Maryland Dealer Helps Players Cheat Casino Out of More Than $1 Million
A baccarat dealer pleaded guilty on Tuesday to conspiring to helping players cheat a Maryland casino out of more than $1 million, the Associated Press reported.
Last September, Ming Zhang reportedly lifted the deck to expose part of an unshuffled baccarat deck, while a player at the table photographed the cards. Players then used the information to place big bets at favorable times, a court filing reported.
Assistant US Attorney Erin Pulice said that knowing the order of cards allows bettors to predict the outcome of hands in baccarat “with near-perfect accuracy,” and reported that the plot cost the casino $1,046,560.
Zhang, who received a cut of players’ profits for his role, faces up to five years in prison. While the name of the specific casino was not named in court documents or mentioned at Tuesday’s hearing in Greenbelt, an MGM National Harbor spokesperson confirmed Zhang’s former employment at the D.C. area casino.
“Ming Zhang is no longer employed by MGM National Harbor. We have provided our full cooperation with authorities throughout this investigation,” said casino spokesman Malik Husser.
Maryland Lottery and Gaming Control Agency spokeswoman Carole Gentry said on Tuesday that Zhang’s gaming license is in the process of being revoked by the state regulatory agency.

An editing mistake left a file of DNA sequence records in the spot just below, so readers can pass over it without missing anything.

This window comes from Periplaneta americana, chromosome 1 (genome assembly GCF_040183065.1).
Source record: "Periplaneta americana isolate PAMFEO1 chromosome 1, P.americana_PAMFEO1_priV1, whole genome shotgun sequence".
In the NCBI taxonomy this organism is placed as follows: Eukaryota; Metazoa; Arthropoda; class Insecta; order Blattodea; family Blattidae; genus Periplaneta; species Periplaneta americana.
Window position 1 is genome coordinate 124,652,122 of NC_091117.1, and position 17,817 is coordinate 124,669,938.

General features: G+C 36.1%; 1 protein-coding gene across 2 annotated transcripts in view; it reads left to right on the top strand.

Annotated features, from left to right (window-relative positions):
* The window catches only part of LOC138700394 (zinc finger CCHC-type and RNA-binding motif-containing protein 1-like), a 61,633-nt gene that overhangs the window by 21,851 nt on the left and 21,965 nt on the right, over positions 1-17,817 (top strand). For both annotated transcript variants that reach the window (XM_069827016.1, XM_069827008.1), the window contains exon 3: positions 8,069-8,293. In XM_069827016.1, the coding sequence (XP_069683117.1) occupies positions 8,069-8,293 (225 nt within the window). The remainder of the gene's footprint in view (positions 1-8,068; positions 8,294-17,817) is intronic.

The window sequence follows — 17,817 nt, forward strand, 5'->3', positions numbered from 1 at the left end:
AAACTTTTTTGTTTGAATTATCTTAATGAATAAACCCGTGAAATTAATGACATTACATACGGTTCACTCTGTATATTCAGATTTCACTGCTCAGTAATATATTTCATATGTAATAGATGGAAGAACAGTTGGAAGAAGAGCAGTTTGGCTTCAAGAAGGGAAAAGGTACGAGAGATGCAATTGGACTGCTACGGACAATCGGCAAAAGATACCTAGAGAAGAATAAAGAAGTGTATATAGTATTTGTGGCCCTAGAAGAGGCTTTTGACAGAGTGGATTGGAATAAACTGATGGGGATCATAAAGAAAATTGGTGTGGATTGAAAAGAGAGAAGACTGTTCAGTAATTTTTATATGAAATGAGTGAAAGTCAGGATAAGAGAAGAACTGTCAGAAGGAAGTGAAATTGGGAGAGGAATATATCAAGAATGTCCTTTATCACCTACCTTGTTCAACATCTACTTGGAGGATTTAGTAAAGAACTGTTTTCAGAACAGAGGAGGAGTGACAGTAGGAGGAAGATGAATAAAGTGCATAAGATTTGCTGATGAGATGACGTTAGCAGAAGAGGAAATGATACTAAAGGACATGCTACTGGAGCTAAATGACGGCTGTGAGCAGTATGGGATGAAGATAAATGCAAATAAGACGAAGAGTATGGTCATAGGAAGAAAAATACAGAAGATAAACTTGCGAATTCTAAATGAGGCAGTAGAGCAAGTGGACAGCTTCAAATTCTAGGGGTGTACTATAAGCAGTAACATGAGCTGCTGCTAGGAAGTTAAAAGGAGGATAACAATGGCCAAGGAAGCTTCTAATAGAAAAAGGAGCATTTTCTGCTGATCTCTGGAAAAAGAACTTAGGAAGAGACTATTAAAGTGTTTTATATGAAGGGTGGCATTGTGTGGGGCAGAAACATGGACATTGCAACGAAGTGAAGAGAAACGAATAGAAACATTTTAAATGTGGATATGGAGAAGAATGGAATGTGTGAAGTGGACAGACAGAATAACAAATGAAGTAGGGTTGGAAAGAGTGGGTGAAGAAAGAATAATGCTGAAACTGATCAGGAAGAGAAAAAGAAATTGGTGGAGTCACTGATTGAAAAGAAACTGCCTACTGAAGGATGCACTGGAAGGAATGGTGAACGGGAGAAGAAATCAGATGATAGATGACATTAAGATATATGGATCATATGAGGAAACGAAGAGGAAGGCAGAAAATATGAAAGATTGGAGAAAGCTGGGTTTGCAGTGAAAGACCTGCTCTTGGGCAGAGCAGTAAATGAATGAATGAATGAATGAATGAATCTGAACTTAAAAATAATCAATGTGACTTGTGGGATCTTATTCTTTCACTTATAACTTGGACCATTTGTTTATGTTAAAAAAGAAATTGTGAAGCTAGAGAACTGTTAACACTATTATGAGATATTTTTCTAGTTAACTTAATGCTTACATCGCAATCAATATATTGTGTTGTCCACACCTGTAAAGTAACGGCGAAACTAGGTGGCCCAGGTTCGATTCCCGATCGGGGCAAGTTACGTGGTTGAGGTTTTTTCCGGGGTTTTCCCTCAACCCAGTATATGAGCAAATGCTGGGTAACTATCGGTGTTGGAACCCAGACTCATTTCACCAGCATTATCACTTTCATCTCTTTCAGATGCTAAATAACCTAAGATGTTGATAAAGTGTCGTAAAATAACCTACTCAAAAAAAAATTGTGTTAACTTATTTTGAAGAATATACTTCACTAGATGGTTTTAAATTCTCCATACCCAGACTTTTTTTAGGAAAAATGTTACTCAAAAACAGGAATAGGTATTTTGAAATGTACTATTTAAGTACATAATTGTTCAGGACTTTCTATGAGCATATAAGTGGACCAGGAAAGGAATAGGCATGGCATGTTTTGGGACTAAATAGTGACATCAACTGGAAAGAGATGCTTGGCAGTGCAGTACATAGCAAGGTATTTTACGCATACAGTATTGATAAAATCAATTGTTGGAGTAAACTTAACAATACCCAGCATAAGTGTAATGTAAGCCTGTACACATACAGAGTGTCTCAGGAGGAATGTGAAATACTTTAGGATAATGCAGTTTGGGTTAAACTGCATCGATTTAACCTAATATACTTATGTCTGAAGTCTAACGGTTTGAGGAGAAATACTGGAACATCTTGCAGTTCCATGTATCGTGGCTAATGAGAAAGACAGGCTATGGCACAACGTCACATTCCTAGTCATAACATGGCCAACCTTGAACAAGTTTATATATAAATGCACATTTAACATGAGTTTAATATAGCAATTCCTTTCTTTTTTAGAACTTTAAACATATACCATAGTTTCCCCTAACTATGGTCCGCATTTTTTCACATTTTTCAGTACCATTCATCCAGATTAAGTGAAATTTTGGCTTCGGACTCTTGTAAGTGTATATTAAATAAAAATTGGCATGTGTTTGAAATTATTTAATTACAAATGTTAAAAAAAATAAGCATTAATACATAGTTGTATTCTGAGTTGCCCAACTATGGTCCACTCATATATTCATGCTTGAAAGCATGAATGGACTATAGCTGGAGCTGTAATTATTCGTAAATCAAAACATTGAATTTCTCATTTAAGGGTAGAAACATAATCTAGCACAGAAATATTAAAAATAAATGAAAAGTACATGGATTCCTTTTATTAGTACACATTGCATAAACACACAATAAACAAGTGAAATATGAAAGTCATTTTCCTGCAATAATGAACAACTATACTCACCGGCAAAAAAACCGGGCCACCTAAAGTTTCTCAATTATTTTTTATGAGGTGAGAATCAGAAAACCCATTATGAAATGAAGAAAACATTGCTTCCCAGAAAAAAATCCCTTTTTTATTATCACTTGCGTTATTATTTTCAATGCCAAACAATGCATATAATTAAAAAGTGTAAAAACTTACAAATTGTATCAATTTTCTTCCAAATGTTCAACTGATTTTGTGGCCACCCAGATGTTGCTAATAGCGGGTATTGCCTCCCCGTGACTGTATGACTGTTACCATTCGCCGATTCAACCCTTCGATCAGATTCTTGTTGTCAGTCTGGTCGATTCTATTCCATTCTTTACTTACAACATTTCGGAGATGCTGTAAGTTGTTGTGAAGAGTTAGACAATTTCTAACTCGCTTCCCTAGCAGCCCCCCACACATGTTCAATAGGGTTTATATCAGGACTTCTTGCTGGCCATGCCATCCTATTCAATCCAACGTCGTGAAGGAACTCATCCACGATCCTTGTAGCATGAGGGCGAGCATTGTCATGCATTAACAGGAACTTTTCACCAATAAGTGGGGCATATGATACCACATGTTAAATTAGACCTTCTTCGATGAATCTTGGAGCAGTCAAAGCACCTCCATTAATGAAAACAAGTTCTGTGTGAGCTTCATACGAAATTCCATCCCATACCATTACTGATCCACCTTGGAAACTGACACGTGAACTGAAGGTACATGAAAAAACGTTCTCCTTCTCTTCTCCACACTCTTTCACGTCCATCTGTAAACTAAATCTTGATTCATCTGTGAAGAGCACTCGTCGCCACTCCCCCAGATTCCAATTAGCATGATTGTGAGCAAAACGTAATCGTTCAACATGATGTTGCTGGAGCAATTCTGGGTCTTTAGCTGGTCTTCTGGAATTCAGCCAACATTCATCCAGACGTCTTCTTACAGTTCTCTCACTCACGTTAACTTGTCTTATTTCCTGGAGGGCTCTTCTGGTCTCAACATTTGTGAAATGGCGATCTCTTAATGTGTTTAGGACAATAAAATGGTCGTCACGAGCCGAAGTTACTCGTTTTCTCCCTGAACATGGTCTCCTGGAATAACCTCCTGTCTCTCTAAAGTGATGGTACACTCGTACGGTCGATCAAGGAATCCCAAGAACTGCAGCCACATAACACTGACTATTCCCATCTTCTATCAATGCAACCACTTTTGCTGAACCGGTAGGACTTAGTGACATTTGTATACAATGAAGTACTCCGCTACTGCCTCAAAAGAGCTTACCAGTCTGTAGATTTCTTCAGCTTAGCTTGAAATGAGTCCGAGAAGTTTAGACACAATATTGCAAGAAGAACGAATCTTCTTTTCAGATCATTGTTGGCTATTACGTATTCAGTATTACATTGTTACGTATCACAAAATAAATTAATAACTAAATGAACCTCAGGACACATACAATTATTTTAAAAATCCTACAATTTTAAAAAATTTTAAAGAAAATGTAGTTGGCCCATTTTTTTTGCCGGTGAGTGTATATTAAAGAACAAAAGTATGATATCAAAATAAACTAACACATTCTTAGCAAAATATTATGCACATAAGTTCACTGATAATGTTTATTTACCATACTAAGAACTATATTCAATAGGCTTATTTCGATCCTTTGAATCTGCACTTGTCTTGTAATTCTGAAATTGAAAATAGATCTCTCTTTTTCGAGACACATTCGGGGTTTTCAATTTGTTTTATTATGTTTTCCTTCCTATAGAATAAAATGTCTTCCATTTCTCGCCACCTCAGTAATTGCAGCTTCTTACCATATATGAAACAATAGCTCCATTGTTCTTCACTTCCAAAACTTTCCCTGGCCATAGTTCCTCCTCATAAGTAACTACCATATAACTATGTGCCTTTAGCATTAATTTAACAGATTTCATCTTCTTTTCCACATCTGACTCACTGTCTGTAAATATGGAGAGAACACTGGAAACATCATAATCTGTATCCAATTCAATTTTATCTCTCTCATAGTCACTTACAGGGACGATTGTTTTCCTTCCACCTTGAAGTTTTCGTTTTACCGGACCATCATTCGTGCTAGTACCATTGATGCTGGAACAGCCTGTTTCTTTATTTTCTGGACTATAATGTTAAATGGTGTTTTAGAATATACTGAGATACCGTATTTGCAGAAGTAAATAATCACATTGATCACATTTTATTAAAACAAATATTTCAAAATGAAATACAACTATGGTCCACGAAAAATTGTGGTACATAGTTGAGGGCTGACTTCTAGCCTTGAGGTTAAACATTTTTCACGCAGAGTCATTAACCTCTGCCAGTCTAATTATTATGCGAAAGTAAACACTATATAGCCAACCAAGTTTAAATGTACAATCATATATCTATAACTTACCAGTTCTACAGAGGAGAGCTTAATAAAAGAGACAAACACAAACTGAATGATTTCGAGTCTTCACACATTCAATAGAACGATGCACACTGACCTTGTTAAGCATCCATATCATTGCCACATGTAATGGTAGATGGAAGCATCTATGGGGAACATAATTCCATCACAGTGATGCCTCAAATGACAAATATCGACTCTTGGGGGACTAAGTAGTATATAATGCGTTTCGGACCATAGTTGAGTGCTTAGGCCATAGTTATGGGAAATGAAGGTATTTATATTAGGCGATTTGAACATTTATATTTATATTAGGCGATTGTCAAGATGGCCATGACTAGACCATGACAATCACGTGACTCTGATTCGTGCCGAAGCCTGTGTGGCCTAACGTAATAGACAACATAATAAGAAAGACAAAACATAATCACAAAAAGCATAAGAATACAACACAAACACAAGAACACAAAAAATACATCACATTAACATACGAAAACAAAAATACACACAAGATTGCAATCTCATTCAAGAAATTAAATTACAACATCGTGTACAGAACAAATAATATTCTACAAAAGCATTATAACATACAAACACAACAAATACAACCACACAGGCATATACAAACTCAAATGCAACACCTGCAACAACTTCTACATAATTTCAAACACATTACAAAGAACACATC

Prior to the MGM offense, Zhang was present when an alleged co-conspirator carried out the same scheme that targeted another Maryland casino, sometime between July 2017 and September 2017, according to the court filing. Investigators said Zhang then accepted payment of $1,000 from his co-conspirator at a nearby hotel.
He also reportedly requested additional payment from one of his co-conspirators, who told Zhang he would contact him later. Zhang reportedly lied about the scheme when confronted by investigators the following day, according to the filing.
Marcia Murphy, a spokeswoman for US Attorney Robert Hur’s office, said in an email that Zhang is the only person thus far who has been charged in the cheating operation.
It’s not the first time a dealer has reportedly aided players in sizable baccarat victories. In fact, the dealer served a critical role in Phil Ivey’s multi-million dollar baccarat and punto banco wins at Borgata and UK's Crockfords Casino, respectively. Both of those wins led to court cases in which the courts sided with the casinos.
In Ivey’s case, the dealer complied with Ivey and his associate, Cheung Yin Sun, by orienting the cards in certain ways which allowed the players to use a technique called “edge-sorting” to help determine the value of the next card out of the deck. The dealer's role in these cases seems less directly involved, seeing as the big wins depended on skills in detecting irregularities of the printing on the backs of cards — and the dealers were not compensated away from the table, presumably.
As for Zhang, his fate awaits him on Jan. 31 when he is scheduled to be sentenced by US District Judge Paul Grimm.
Lead photo courtesy of www.freeimages.com / Kroma Kromalski